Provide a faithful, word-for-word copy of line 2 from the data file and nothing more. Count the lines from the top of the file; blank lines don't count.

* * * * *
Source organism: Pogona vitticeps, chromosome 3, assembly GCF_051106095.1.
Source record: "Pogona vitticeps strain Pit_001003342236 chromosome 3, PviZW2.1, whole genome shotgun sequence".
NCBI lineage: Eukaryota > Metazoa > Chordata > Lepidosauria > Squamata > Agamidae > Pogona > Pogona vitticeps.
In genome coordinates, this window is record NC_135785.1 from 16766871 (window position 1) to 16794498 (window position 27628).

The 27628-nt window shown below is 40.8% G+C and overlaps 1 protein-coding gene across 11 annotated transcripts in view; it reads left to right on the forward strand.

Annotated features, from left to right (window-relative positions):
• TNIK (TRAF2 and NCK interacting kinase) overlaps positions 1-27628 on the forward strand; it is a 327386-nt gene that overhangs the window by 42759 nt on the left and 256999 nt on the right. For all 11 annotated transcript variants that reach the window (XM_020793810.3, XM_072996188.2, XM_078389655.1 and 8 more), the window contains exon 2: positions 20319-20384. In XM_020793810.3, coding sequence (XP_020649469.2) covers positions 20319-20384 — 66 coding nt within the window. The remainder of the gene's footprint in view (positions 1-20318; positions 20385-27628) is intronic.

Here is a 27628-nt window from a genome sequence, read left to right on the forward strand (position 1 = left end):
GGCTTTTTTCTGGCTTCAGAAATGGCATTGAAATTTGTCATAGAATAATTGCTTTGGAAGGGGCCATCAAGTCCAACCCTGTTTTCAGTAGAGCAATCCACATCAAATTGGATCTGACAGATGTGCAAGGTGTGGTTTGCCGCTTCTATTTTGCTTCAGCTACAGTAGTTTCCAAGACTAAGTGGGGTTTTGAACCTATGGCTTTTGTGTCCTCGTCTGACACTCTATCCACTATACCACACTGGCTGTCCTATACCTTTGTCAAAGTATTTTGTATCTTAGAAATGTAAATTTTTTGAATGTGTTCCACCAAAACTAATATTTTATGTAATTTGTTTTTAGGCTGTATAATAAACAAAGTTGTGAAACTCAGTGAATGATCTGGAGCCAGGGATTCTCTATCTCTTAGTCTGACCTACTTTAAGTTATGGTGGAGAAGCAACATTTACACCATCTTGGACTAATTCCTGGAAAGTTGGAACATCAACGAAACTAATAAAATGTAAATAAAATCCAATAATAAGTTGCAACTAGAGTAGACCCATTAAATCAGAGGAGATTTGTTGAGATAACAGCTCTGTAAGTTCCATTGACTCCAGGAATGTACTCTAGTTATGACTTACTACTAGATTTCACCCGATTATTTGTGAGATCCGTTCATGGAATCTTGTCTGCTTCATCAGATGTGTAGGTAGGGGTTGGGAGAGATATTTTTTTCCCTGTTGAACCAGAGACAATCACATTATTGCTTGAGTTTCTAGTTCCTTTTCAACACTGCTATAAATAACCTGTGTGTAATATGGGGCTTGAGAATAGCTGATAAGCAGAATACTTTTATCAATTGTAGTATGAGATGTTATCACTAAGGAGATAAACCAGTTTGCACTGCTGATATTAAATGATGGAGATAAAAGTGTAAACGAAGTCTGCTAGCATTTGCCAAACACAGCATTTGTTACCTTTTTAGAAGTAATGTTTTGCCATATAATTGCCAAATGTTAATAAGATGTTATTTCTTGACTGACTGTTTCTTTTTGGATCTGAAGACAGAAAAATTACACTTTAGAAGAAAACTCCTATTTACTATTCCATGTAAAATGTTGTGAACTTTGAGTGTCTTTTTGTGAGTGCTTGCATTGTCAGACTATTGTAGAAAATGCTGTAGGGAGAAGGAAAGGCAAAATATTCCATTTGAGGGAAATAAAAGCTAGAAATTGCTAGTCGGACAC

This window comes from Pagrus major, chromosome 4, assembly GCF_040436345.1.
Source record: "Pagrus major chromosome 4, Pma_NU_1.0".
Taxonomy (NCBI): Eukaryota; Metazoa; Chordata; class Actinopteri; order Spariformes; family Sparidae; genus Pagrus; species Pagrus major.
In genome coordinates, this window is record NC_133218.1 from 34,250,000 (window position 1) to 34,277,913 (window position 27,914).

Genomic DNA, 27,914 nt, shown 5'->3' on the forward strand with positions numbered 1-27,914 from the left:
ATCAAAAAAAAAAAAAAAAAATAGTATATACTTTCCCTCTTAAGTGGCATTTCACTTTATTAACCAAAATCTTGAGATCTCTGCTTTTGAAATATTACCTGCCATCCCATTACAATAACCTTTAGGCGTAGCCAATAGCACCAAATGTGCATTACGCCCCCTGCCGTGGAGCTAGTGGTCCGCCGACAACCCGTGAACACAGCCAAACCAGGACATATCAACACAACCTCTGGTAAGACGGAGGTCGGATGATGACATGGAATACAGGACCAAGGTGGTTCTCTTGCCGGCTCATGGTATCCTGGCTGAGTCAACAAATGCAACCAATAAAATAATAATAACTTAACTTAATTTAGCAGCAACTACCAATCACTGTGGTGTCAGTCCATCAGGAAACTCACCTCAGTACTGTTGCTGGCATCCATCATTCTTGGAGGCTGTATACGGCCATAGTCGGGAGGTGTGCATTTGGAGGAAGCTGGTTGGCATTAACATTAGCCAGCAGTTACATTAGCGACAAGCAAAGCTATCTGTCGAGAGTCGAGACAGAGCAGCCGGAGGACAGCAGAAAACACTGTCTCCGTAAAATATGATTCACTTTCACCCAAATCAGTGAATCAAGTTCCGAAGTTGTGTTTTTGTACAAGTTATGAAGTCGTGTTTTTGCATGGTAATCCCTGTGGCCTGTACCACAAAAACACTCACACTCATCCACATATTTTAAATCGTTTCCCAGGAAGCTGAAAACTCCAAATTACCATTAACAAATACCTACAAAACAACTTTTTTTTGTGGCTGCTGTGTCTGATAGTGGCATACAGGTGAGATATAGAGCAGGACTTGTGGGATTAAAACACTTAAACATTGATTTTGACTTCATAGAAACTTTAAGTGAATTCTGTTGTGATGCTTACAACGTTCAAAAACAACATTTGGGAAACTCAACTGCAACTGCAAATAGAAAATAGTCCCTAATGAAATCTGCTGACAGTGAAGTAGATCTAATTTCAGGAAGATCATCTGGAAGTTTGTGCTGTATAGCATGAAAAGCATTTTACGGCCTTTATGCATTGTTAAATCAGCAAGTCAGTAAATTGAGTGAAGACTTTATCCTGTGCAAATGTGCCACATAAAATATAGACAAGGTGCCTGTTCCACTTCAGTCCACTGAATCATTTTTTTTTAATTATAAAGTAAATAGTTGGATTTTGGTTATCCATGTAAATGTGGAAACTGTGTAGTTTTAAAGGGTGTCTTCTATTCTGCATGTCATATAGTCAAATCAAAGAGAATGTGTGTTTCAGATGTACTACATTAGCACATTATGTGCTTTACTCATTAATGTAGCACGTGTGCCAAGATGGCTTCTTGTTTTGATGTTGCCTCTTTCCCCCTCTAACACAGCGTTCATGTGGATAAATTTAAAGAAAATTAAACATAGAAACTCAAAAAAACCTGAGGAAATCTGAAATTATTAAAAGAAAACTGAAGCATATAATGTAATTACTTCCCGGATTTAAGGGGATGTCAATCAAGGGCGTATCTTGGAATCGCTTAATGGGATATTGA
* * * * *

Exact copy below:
Source record: "Pogona vitticeps strain Pit_001003342236 chromosome 3, PviZW2.1, whole genome shotgun sequence".